This 2018 Novel Perfectly Expresses The Mental Toll of Becoming ‘Grown’
When picking up Elizabeth Acevedo’s The Poet X for the first time, the familiarity of the surname and the very Black features of the character on the cover were what drew me to the novel. Because I checked out the audiobook digitally (via the library) and just hit “play” with zero research, I listened, unaware that stanzas and verses broke up the story. I unknowingly connected to a medium I’d never experienced apart and listened to the main character move in a way that was all too familiar.
There’s a whole idiom telling us not to choose books in this way, but we do it anyway, though few will admit it. (Meanwhile, a whole industry exists to influence the reader/customer.) My ignorant trek into The Poet X novel allowed me to connect to this story in meaningful ways and learn that maybe I can read poetry for fun! (Even if only narratively.) I really didn’t know this when I picked up the YA novel, although, in retrospect, thinking about the name a bit more would’ve made it abundantly clear. As a slam poet star, Acevedo’s emotive and rhythmed narration mirrored the main character, Xiomara Batista.
While the story remains interesting, the plot details are not why this book resonates with me. Sure, I had a first crush and those teenage sparks. Though, unlike Xiomara, my life was not bound by the rules of a church or under the supervision of a stay-at-home Dominican mother. I’ve also never been interested in writing fiction. Especially not an intimidating genre like poetry. What I did connect with was the world’s response to Xiomara’s body.
I am the baby fat that settled into D-cups and swinging hips
so that the boys who called me a whale in middle school
now ask me to send them pictures of myself in thong.
The other girls call me conceited. Ho. Thot. Fast.
Even at only 15, any way that Xiomara moves is perceived as vying for attention. Like in life, many of the adults in the story act as if her experiencing puberty was a reasonable excuse for the prolonged stares from grown men. This isn’t a story about sexual harassment or rape culture. However, the hallmarks are all there from the first poem, “Stoop-Sitting,” onward. She’s expected to cover herself up because existing in her body is drawing attention. Fitting in clothes isn’t just moving comfortably, but distorting any shape.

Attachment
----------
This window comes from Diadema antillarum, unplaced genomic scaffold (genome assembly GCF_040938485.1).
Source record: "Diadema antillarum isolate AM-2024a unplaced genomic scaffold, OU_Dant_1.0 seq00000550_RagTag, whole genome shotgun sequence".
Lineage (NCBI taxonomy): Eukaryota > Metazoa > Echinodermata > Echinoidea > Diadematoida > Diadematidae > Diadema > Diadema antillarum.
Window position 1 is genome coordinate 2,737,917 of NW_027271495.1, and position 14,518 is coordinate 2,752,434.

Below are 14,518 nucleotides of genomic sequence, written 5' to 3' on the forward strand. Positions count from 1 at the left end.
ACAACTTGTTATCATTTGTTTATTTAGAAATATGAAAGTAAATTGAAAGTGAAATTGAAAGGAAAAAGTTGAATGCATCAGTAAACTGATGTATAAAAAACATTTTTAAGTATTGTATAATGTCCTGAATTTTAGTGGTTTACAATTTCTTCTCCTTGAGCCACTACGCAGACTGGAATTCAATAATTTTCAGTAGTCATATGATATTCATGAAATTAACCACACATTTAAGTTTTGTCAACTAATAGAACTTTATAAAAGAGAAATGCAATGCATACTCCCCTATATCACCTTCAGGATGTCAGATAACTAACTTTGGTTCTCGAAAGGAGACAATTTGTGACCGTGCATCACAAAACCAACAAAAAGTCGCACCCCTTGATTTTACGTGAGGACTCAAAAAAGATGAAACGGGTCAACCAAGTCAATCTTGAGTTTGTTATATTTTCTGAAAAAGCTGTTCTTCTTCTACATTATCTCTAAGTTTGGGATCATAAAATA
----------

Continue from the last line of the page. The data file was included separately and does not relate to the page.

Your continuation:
Many women feel the duality of being simultaneously ignored and yet policed by white supremacist patriarchy. However, being a woman of color, that feeling is amplified because we are exotified. The 2017 study Girlhood Interrupted found this extends to Black girls like Xiomara through adultification and erasure of our childhood. In comparison to their white peers, Black girls were viewed as needing less protection/nurturing. Additionally, Black girls are perceived to be more knowledgeable about sex than their white peers. While this study ranged from ages four to 19, there were discrepancies at every age. As seen with the coverage of Trayvon Martin and other young Black boys, this adultification is also deadly.
Being the first among my peers to develop secondary sex characteristics, I knew exactly what Xiomara felt. Well, not exactly, because I don’t experience Catholic guilt but the rest was there. The same shame and policing of women’s bodies are present in our culture due to sexism. I’ve grown to see this same sentiment appear in attitudes that seek to further police Blackness, sex work, trans-expression, and so much more. Despite releasing when I graduated college, this book feels like a part of my past and my present. That’s why I choose to end this month-long Black History Month series with The Poet X.
(featured image: Quill Tree Books)
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